TSX Haswell Media Engine: QuickSync the Third
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  • vFunct - Sunday, October 07, 2012 - link

    Yes, Apple products are always ahead of compromised Android products.

    Android devices are badly engineered, like incorporating LTE when the battery can't handle it, for example. Apple doesn't compromise on their design.
    Reply
  • Kepe - Monday, October 08, 2012 - link

    How much does Apple pay you for a comment praising them? Reply
  • Magik_Breezy - Sunday, October 14, 2012 - link

    Probably real customer support without paying an extra $200 Reply
  • Spunjji - Thursday, October 18, 2012 - link

    Yawn. Reply
  • Spunjji - Thursday, October 18, 2012 - link

    The bit that aggravates me the most is that even with this lavishing of review pages, the actual comparison of Apple products to competitors tends to lack (particularly with the Macbook article). This is understandable under some circumstances (iPhone battery life - new test, small selection of data points) but not for others. Reply
  • Arbee - Friday, October 05, 2012 - link

    I'm not really seeing any of that. AT's Android and Windows Phone reviews are just as in-depth and complementary where due as their Apple ones. AFAIK both Anand's and Brian's daily-driver phones aren't iPhones, even. They care about the tech, not who it comes from. It just happens that Apple is often the original source of new and interesting things in that space. At this exact moment they're the only people shipping something new and interesting. When the Nokia 920 launches, I'm confident Anand and Brian will be ready with a 15+ page review and discussion of anything novel on the podcast, and when Winter CES brings us Tegra 4 and other Android news, I expect to see eye-glazing levels of detail here at AT.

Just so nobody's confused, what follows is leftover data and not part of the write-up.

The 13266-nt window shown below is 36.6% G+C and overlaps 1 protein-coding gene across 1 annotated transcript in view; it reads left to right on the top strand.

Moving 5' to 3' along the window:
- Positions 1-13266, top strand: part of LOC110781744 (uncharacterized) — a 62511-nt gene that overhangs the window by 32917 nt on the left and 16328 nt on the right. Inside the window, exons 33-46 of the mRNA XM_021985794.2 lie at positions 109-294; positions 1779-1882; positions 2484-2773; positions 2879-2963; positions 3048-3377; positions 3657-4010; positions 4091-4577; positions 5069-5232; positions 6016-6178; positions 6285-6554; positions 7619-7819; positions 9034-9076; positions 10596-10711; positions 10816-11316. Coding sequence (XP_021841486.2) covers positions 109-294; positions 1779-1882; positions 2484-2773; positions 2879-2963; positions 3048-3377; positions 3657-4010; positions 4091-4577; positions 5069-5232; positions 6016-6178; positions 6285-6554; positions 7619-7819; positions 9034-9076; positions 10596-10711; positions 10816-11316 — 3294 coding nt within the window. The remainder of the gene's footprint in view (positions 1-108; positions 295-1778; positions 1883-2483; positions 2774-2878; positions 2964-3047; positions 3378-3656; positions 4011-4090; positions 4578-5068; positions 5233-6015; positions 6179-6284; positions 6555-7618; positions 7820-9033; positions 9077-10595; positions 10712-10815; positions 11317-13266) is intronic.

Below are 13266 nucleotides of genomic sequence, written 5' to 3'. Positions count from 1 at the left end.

(As an aside, I smiled at how closely DPReview's discussion of the alleged "purple haze" problem tracked Brian's rant on the podcast - clearly both writers know what they're talking about, which can be a rare quantity in tech journalism).
    Reply
  • VivekGowri - Saturday, October 06, 2012 - link

    I think Anand's daily driver is an iPhone, but he frequently carries the latest Android/WP device on the side. Brian and myself end up daily driving like a half dozen phones a month, depending on what shows up at our doorstep. Reply
  • Zink - Saturday, October 06, 2012 - link

    "iPad 3 form factor" was used because all of the other tablets have 25Wh batteries and draw about 5W max. The A5X iPad and it's giant 42.5Wh battery on the other hand can put out over 10W of heat which is the power envelope where Intel might target a Haswell SOC. Reply
  • amdwilliam1985 - Monday, October 08, 2012 - link

    I totally agree with you on the Apple part. That's the biggest pullback on reading Anand writings. Too much Apple praising.

    I used to be an Apple fan, but recently they're becoming the biggest jerks in the technology industry. The human/ethical part of in me hates them so much, that I won't buy anything that has a Apple logo on it.

    I gave away my iPad 2, switched to Samsung Galaxy S phones, and using my HP windows 7 laptop over the 2011 MBA.

    -say NO to bully, say NO to Apple.
    Reply
  • xaml - Thursday, May 23, 2013 - link

    Number of problems solved with this approach: NO. Reply